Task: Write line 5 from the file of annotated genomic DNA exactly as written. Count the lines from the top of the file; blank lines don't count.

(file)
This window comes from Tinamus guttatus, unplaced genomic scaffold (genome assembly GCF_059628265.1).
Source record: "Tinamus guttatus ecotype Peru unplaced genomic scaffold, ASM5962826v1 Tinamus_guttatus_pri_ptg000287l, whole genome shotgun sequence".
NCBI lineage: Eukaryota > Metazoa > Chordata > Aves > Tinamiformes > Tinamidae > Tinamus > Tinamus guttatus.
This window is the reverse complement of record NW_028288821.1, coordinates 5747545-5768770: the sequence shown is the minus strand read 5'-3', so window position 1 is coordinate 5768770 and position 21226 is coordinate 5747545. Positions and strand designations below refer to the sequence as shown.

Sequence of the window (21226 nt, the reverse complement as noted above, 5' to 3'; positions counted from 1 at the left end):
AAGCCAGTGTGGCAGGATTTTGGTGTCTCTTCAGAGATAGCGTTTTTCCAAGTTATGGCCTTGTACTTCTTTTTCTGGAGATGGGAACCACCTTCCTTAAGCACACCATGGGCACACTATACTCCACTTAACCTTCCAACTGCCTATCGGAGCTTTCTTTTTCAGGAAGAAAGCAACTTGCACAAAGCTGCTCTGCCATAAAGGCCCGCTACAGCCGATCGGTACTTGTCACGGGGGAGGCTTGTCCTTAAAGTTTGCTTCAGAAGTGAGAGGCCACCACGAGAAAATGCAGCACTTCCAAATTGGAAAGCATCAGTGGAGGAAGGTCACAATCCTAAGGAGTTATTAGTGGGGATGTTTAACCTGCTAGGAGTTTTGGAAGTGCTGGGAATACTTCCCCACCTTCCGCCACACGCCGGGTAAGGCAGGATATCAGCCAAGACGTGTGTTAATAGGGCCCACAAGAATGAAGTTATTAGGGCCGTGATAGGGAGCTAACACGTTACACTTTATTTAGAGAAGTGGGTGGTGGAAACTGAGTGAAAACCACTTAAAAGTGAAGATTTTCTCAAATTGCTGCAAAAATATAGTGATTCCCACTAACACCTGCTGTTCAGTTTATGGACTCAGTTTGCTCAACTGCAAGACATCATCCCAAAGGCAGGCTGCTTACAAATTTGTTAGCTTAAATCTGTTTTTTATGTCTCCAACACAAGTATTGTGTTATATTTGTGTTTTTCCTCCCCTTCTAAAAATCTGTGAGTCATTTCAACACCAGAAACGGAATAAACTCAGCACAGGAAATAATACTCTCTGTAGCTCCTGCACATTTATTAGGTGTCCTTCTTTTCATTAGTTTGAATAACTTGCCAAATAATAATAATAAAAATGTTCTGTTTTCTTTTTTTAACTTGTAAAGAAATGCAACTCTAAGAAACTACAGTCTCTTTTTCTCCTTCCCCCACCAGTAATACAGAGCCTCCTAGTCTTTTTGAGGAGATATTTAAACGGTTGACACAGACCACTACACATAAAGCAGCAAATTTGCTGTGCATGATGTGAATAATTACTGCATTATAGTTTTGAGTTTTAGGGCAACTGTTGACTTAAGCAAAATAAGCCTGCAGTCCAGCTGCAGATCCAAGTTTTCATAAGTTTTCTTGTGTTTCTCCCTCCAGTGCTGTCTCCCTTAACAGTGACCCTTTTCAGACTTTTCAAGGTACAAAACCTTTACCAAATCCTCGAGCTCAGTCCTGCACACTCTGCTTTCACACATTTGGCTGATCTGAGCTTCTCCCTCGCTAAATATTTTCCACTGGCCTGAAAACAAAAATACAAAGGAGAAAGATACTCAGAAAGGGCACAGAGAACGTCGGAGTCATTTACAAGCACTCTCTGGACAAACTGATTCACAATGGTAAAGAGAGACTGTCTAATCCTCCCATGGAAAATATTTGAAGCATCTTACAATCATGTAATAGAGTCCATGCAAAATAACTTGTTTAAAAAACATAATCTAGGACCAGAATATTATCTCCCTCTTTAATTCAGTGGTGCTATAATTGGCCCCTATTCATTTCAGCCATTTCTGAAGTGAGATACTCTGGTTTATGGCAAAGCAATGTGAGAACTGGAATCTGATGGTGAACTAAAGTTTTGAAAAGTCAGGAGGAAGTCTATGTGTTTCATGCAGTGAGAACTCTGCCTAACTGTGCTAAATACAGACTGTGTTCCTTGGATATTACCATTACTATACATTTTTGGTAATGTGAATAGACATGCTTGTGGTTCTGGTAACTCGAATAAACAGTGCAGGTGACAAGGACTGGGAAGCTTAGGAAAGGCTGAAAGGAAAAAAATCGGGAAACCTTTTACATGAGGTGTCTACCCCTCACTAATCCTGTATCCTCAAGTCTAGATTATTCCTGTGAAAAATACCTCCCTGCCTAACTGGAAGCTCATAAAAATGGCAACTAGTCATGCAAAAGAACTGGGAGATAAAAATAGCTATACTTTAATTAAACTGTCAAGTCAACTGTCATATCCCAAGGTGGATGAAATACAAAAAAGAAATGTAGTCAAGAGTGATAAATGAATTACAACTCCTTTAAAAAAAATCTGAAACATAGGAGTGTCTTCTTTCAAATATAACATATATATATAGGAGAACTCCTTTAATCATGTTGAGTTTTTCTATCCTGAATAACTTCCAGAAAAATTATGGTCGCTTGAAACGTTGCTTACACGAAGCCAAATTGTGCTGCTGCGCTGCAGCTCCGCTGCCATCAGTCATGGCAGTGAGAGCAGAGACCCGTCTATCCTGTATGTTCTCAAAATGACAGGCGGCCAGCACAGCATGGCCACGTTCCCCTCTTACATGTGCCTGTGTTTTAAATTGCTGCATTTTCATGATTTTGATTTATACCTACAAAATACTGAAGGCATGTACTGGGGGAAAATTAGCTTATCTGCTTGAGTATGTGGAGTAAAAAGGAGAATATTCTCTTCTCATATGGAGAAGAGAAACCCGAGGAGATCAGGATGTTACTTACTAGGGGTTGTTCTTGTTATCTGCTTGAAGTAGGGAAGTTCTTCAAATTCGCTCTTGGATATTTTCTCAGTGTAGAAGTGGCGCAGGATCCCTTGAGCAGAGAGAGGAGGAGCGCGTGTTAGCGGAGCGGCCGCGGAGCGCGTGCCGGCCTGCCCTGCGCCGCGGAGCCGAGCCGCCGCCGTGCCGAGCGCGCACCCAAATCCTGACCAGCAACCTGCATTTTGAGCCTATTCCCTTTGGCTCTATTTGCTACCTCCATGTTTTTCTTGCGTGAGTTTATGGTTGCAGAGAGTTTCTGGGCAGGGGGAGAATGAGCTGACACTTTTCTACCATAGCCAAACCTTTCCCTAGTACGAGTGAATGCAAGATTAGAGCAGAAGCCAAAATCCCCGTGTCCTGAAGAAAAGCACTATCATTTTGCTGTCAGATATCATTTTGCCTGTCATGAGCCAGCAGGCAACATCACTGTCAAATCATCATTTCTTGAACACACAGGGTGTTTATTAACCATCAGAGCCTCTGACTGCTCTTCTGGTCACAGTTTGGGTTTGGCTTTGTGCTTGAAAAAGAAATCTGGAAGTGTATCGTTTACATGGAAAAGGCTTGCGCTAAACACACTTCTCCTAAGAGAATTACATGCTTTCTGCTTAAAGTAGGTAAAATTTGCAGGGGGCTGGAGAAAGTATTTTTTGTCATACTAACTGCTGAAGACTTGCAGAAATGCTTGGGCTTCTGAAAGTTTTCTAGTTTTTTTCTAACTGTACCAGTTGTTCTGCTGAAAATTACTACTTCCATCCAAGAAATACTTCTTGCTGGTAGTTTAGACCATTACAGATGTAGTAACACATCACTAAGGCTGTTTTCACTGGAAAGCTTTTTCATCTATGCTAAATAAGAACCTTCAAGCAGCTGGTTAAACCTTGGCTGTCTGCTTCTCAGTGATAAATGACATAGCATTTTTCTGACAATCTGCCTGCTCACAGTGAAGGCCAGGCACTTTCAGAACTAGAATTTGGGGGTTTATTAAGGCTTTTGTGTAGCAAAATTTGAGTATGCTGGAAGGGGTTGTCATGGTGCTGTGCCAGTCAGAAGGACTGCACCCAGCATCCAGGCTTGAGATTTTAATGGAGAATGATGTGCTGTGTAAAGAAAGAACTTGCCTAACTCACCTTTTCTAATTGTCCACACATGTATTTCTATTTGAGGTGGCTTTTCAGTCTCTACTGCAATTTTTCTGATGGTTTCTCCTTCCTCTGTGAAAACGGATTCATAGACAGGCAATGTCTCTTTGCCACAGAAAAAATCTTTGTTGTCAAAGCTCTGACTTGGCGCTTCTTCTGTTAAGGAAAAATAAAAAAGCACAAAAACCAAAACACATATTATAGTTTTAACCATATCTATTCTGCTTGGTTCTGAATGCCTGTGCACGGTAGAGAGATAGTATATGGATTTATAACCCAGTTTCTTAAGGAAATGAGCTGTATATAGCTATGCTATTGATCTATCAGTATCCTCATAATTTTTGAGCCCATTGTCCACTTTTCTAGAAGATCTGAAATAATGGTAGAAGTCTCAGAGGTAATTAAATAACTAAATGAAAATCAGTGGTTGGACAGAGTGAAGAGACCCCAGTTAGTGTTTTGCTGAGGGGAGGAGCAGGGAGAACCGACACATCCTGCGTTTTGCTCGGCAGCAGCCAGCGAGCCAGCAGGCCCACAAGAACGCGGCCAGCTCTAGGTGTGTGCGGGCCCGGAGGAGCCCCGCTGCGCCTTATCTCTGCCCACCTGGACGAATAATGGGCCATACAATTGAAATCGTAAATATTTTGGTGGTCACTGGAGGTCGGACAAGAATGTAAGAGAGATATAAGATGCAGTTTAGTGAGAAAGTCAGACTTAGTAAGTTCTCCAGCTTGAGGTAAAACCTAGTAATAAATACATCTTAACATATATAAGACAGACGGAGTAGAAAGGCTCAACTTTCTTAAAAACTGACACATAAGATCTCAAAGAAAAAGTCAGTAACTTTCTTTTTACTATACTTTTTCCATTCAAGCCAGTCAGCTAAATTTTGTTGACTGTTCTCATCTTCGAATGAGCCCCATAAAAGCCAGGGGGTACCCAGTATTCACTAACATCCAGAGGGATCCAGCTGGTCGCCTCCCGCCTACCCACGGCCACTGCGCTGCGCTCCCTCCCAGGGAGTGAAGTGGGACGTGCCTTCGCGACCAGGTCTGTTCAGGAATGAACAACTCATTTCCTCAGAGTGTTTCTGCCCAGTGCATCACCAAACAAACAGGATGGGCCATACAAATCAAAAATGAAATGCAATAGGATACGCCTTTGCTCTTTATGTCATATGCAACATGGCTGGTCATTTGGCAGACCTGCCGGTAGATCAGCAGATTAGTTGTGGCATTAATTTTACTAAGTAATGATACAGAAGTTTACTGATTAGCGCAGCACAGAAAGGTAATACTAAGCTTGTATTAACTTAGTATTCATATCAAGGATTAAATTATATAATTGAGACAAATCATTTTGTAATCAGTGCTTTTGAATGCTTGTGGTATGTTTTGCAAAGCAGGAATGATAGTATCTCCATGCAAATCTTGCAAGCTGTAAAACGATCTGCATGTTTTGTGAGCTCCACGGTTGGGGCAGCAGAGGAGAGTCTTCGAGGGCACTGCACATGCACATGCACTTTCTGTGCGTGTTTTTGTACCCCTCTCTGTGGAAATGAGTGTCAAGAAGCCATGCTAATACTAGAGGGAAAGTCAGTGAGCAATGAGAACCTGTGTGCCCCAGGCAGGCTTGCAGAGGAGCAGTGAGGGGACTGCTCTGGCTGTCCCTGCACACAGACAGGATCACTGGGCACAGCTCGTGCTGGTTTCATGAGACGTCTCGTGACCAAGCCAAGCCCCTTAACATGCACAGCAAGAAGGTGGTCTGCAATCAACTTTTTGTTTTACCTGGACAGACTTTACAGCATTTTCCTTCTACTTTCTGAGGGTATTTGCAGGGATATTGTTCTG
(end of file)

Sequence of the window (21226 nt, the reverse complement as noted above, 5' to 3'; positions counted from 1 at the left end):